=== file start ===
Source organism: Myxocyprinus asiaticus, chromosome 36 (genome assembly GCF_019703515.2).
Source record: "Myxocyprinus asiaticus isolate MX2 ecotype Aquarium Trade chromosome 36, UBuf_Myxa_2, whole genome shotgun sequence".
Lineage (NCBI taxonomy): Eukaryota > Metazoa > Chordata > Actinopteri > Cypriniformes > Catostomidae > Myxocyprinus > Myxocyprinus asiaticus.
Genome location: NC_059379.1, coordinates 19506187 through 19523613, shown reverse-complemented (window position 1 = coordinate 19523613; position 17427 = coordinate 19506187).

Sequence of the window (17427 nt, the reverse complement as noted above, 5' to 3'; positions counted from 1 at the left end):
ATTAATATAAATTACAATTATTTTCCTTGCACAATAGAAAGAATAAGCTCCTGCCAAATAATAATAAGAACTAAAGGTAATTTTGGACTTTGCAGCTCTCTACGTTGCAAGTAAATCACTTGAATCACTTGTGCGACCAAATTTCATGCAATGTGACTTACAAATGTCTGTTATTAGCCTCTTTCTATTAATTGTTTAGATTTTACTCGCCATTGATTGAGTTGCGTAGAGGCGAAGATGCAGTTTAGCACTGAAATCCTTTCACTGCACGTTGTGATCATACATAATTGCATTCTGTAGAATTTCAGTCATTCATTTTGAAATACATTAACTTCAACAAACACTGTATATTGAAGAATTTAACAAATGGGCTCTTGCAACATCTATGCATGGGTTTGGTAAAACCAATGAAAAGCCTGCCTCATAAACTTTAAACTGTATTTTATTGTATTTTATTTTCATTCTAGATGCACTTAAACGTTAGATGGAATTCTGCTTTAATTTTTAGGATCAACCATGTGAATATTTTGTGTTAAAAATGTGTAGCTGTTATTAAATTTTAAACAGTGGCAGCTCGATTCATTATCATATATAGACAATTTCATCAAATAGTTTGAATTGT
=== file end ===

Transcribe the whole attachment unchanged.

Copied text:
Source organism: Myxocyprinus asiaticus, chromosome 36 (genome assembly GCF_019703515.2).
Source record: "Myxocyprinus asiaticus isolate MX2 ecotype Aquarium Trade chromosome 36, UBuf_Myxa_2, whole genome shotgun sequence".
Lineage (NCBI taxonomy): Eukaryota > Metazoa > Chordata > Actinopteri > Cypriniformes > Catostomidae > Myxocyprinus > Myxocyprinus asiaticus.
Genome location: NC_059379.1, coordinates 19506187 through 19523613, shown reverse-complemented (window position 1 = coordinate 19523613; position 17427 = coordinate 19506187).

Sequence of the window (17427 nt, the reverse complement as noted above, 5' to 3'; positions counted from 1 at the left end):
ATTAATATAAATTACAATTATTTTCCTTGCACAATAGAAAGAATAAGCTCCTGCCAAATAATAATAAGAACTAAAGGTAATTTTGGACTTTGCAGCTCTCTACGTTGCAAGTAAATCACTTGAATCACTTGTGCGACCAAATTTCATGCAATGTGACTTACAAATGTCTGTTATTAGCCTCTTTCTATTAATTGTTTAGATTTTACTCGCCATTGATTGAGTTGCGTAGAGGCGAAGATGCAGTTTAGCACTGAAATCCTTTCACTGCACGTTGTGATCATACATAATTGCATTCTGTAGAATTTCAGTCATTCATTTTGAAATACATTAACTTCAACAAACACTGTATATTGAAGAATTTAACAAATGGGCTCTTGCAACATCTATGCATGGGTTTGGTAAAACCAATGAAAAGCCTGCCTCATAAACTTTAAACTGTATTTTATTGTATTTTATTTTCATTCTAGATGCACTTAAACGTTAGATGGAATTCTGCTTTAATTTTTAGGATCAACCATGTGAATATTTTGTGTTAAAAATGTGTAGCTGTTATTAAATTTTAAACAGTGGCAGCTCGATTCATTATCATATATAGACAATTTCATCAAATAGTTTGAATTGT